27 Jul 2021

Sisterhood of the Raids: teine toa who led The Polynesian Panther Party

7:49 am on 27 July 2021

Mere Meanata-Montgomery was raised to be proud of her hafakasi Tongan-Māori roots.

The Dawn Raids' erasure of Pasifika identity from New Zealand encouraged internalised hate amongst some Pacific Islanders.

Polynesian Panthers Party sisters including Dr Melani Anae (Left) and Miriama Rauhihi Ness (centre).

Polynesian Panthers Party sisters including Dr Melani Anae (Left) and Miriama Rauhihi Ness (centre). Photo: facebook

Meanata-Montgomery joined the Polynesian Panther claw as a seventh-former, later founding the Panthers' Dunedin chapter. Her cousin Will 'Ilolahia was a founding member based out of Tāmaki Makaurau and encouraged her to join the movement.

News of her recruitment was difficult to swallow for an aunty she lived with.

"She wasn't quite the sort if woman that would stand up and say 'she's Tongan and you have to do this and you have to do that'," she said.

"She wouldn't acknowledge probably, didn't at that stage acknowledge there was something that I should be doing about it."

"It was better to keep quiet and do what the rest of the people did."

Others in her circles were pleased a social justice movement of the Panthers' kind was debuting in the deep south, whilst some Pākēha believed racism was only rife in Auckland.

That was far from the truth for Pasifika across the country and even those who remotely resembled Pacific heritage - terrorised by the Dawn Raids.

Mere Meanata-Montgomery in her years as a Otago University student.

Mere Meanata-Montgomery in her years as a Otago University student. Photo: Otago University

Those who were arrested often found themselves on Meanata-Montgomery's doorstep, as she provided legal aid services.

"They didn't know my phone number. I don't even know how half of them knew where I lived," she said.

"But I guess being brown and having an afro and being in a university era - you only had to look and see where I was."

The Legal Aid handbook created for the Polynesian Panthers by David Lange.

The Legal Aid handbook created for the Polynesian Panthers by David Lange. Photo: Melani Anae

Pauline (Vaeluaga) Smith's Panther history is significantly shorter than most, inducted as an honorary member in 2018 for her award-winning middle fiction book and touring exhibition about the Dawn Raids.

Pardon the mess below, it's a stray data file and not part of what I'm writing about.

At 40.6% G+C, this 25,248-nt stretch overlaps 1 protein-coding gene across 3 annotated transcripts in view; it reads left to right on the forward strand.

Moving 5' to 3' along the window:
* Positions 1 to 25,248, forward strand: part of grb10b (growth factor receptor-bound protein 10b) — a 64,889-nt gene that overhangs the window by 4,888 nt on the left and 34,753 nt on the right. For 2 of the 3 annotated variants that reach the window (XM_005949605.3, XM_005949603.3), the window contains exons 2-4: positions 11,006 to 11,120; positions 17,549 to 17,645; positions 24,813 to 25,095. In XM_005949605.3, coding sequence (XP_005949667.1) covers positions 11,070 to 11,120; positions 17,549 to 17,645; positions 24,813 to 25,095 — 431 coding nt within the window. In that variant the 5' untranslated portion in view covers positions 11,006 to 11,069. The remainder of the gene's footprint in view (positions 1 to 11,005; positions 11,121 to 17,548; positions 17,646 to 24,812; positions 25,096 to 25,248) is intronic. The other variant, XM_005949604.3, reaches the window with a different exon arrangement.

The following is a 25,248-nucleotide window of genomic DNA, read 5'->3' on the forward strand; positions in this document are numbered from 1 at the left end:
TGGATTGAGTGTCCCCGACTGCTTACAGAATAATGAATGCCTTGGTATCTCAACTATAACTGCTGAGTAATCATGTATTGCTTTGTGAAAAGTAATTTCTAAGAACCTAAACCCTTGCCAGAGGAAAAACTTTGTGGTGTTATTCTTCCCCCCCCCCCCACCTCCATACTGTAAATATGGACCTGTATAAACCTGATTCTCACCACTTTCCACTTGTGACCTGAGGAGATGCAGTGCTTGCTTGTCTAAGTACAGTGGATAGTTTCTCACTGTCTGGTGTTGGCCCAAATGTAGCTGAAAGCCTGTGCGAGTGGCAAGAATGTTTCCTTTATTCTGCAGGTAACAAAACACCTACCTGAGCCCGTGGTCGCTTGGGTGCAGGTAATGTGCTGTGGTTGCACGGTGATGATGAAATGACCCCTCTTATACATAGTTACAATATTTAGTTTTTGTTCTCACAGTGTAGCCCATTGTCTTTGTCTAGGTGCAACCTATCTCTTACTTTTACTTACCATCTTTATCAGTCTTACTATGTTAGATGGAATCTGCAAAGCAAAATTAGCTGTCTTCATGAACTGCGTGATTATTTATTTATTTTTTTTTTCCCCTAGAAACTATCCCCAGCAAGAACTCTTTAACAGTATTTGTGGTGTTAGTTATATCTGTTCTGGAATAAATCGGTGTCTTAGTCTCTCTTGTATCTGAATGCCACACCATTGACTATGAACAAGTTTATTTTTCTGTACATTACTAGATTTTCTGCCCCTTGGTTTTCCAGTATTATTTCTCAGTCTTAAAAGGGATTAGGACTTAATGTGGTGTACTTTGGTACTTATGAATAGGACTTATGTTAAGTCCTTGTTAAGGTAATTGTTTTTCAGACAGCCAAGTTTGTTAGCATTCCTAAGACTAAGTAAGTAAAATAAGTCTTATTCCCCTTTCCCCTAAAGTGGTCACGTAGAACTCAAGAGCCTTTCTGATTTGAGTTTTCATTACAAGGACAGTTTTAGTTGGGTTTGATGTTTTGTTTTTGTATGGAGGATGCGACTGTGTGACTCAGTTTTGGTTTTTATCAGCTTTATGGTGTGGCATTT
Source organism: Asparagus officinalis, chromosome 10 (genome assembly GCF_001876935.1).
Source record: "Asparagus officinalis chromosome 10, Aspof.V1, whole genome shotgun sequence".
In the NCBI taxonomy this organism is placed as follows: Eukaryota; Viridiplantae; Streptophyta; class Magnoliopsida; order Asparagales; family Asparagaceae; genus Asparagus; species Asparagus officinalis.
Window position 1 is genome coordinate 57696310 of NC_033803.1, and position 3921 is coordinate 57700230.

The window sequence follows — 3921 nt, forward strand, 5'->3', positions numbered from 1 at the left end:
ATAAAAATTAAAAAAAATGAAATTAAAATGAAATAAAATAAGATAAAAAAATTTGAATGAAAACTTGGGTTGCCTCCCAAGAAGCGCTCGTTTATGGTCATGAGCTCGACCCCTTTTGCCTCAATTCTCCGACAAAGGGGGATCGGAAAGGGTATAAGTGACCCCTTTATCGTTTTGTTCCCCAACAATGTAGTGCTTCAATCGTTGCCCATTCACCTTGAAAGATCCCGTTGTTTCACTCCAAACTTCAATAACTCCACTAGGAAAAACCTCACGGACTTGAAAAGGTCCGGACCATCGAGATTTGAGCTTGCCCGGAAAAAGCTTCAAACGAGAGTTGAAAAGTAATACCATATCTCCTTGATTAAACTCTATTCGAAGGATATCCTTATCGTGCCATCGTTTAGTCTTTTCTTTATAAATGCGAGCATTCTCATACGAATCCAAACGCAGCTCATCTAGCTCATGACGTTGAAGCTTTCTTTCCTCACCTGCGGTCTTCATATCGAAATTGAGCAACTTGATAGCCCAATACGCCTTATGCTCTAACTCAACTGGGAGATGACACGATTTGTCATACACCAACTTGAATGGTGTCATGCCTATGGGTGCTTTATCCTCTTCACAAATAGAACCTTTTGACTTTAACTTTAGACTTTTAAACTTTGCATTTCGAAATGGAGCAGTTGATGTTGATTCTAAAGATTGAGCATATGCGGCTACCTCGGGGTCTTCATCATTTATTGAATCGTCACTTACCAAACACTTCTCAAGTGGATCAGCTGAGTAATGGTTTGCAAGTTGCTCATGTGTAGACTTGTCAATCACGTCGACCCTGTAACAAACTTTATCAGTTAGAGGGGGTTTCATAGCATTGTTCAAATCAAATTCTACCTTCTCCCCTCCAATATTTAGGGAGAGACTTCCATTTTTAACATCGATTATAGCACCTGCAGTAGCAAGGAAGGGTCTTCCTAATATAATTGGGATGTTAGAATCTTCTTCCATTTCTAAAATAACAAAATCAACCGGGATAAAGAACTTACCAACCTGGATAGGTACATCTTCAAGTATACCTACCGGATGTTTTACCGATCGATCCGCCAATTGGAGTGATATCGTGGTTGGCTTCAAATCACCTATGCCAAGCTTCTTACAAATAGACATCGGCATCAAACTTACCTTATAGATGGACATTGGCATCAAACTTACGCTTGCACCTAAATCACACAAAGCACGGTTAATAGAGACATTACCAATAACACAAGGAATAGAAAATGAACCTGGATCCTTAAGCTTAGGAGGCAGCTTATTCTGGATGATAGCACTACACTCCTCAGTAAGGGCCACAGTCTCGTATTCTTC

It was only after My New Zealand Story: Dawn Raid was published that Smith's mother revealed the family's own links to the raids.

Pauline Smith's book Dawn Raid

Pauline Smith's book Dawn Raid Photo: Supplied

"The immigration people came to our house in Invercargill. And I don't remember it," she said.

"We were obviously at the table having dinner and someone came to the back door, and someone came to the front door - so clearly blocking the exits."

"And they were there for my father's immigration papers. So they'd wanted to check he was legit for being here."

Years later, Smith says racism is still rife in her home of Southland. She said racism certainly exists at a systemic level through education and health disparities, but also through the fact Pasifika are stuck in low-paying freezing works jobs.

"Yeah we still feel it," she said.

"I mean most people who I talk to are brown, who live in Invercargill or Southland - talk about feeling some sort of racism in their lifetime and that's people of all ages."

"So it's a very real thing, still."

Behind the Panthers was a strong relationship between its men and women members. It was one of feagaiga, which in the Samoan culture relates to a covenant held between brother and sister.

"We knew the boys, the brothers would have our backs during the hard times," said Lupematasila Misatauveve Melani Anae.

"Like the protests and things like that."

"And we'd have the brother's backs in terms of keeping them, because sometimes they'd try taking the aggressive way out of things."

Lupematasila Misatauveve remembers the days of delivering the West End newspaper to fund rent payments for the Panthers' office.

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Photo: Supplied

From petitioning door to door in Ponsonby, to holding sessions with rest home residents on why Pasifika weren't the bad guy. Running concerts and homework centres - she was there.

But she kept it all a secret.

She feared her widowed father would disown her for rebelling.

"It was hard for me to do this in secret," Lupematasila Misatauveve admitted.

"But I knew that I was doing the right thing and was on the side of rights in terms of the you know, the social injustices I felt and experienced all around the hood."

The sisterhood had her back. At the time, it comprised the likes of Meanata-Montogomery, Etta Gillon and the late Miriama Rauhihi Ness.

Rauhihi Ness died in March after a battle with cancer. The Ngāti Whakatere and Ngāti Taki Hiku descendant was the first paid member and only woman minister in the Polynesian Panther party.

She was married to fellow member, Tigilau Ness.

She is credited for initiating the Panthers' alliance with Māori rights movement, Ngā Tamatoa.

The sisterhood of the raids will watch on as the New Zealand Government formally apologises for the Dawn Raids - as one chapter closes and another opens, for the next generation of Pasifika women activists to forge their own legacy.

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